Macquarie Telecom has become the tenth vendor to gain a place on the whole-of-government Data Centre Facilities Panel, and the fifth added to the whole-of-government Internet Based Network Connections (IBNC) Panel
Macquarie was listed in a post on the AGIMO blog written by Kayelle Wiltshire, the Assistant Secretary in charge of Central Facilities within AGIMO. The Austender listing for the Standing Offer Notice (SON) has yet to be updated.
Its addition to the list means its Sydney CBD data centre will become one of the facilities mandated for use by all FMA Act agencies within the Federal Government, as part of a 15 year strategy to save $1 billion through a coordinated approach to data centre procurement.
The term of the current panel contract will see it continue until June 2016.
Although figures for 2010-11 are not yet finalised, Intermedium’scontracts database records Macquarie Telecom’s total Austender reported contract value for 2010-11 at $7.1 million.
Macquarie has announced that construction has begun on its second Sydney data centre, Intellicentre 2, which is scheduled to open in early 2012. The $60 million facility is being built in North Ryde, and investment was secured with the support of NSW Trade and Investment.
On the same day, the AGIMO blog indicated that Verizon joins Macquarie in being appointed to the IBNC Panel. Fujitsu, Telstra and TransACT had previously been announced as winning places on that panel.
The IBNC Panel allows agencies to acquire telecommunications carriage services, including major internet connections. It has an initial term of three years, with two options for one year extensions available.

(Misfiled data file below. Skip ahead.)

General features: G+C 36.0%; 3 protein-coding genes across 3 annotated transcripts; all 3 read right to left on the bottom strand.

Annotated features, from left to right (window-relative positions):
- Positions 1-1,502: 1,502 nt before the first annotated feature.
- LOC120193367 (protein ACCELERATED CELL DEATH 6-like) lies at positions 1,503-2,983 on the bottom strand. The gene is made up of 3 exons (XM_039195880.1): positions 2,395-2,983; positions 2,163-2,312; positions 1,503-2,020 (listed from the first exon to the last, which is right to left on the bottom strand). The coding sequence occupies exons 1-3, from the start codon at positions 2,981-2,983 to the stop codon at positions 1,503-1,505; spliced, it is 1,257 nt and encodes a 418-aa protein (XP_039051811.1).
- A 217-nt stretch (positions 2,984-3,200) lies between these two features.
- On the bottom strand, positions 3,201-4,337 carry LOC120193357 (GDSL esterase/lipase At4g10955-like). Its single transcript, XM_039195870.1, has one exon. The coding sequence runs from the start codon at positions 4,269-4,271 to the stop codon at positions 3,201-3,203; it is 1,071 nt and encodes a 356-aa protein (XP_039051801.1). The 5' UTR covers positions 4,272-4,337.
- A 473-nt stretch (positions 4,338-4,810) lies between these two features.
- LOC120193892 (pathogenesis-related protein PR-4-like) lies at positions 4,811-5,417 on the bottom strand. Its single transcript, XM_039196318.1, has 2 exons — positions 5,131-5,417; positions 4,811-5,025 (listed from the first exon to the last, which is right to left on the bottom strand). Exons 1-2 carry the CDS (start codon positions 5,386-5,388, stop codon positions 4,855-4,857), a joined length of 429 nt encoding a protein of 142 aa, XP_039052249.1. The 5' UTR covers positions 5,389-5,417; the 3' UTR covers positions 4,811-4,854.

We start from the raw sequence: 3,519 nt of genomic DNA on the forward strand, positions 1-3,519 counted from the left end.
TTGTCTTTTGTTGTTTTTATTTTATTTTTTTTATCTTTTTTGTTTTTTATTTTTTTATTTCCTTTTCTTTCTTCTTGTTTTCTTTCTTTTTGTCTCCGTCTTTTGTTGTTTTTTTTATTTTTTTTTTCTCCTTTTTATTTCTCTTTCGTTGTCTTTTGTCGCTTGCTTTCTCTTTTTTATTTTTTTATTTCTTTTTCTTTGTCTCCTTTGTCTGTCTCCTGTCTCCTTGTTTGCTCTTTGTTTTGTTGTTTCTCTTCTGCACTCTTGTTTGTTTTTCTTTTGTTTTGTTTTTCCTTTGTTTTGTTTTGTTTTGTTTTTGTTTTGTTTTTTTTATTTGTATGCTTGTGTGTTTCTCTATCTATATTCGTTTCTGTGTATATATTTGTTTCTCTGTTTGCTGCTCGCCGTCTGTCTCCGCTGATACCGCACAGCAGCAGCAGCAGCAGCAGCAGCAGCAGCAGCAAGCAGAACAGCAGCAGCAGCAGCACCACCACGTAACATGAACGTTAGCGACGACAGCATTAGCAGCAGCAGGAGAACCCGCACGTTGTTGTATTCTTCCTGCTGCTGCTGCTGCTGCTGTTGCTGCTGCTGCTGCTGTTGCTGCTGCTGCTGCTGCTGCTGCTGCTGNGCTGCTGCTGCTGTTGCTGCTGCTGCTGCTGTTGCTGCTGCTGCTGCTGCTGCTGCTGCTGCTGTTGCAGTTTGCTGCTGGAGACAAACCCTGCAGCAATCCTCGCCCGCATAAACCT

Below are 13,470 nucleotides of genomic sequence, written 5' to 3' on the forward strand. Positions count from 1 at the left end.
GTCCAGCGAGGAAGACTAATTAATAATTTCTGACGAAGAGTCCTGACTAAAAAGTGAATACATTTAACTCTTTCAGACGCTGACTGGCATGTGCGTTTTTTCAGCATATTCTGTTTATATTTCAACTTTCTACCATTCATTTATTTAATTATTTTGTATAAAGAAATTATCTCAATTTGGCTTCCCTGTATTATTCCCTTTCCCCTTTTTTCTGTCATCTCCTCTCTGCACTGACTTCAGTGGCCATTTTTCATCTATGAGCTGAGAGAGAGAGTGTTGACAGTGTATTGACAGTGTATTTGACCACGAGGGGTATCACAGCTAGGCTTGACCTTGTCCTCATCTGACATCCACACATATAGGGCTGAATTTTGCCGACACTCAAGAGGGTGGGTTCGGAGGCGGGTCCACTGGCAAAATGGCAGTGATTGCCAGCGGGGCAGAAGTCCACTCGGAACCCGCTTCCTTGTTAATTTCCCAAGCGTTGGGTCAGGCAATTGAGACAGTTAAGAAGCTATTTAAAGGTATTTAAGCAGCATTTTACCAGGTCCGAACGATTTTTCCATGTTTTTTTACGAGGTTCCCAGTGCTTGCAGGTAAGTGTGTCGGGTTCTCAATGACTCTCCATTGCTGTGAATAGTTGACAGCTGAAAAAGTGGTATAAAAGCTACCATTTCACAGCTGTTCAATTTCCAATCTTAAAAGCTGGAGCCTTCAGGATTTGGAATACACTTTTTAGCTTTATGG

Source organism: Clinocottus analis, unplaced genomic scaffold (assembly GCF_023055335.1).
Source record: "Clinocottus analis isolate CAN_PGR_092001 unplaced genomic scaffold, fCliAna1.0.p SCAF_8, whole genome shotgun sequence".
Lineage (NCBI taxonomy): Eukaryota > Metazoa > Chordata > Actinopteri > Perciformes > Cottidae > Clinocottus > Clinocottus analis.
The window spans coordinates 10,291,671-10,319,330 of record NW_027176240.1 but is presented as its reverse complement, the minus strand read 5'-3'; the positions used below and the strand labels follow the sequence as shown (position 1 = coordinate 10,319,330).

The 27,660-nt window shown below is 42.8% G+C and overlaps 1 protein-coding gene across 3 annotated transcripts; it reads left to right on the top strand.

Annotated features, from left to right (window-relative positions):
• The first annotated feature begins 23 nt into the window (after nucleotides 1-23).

The AGIMO announcements continue a period of heightened activity in coordinated procurement with AGIMO regularly updating the list of panel appointees as contract negotiations are finalised.
Only one of the current crop of whole-of-government panels remains to be announced - the Greenfields Data Centres Standing Offer. AGIMO has indicated that tender responses to it are still under evaluation.
AGIMO’s coordinated procurement program is generating positive results for the Department of Finance and Deregulation.
Speaking at the Technology in Government & the Public Sector Summit, Special Minister for State, Gary Gray said that Federal Government agencies had saved as much as $8.6 million on computer hardware costs in the first year of the whole- of-government desktop hardware panel.
He also said that the Federal Government was now paying 30 percent less than the national average for desktop computing, where previously it was paying 56 percent more. Intermedium’s contract data shows that a total of $26.1 million worth of desktop hardware contracts have been posted in AusTender against this SON. This figure is likely to be an under-reporting of the total value of business being transacted under the panel arrangement, as Intermedium believes not all agencies are including the SON in their postings.
The Microsoft Volume Sourcing Arrangement was also singled out by Minister Gray.
“To date, the Government has saved over $60 million on the cost of Microsoft software since the contract was established in January 2009. It has exceeded our savings expectations, and further savings are expected,” Gray said.
“Almost two years on, I’m pleased to say that we have eight coordinated procurement arrangements in place for the supply of desktop computers, internet connections, mobile phones and data centre facilities.
“These contracts allow us to combine IT requirements from multiple agencies to increase our purchasing power,” he said.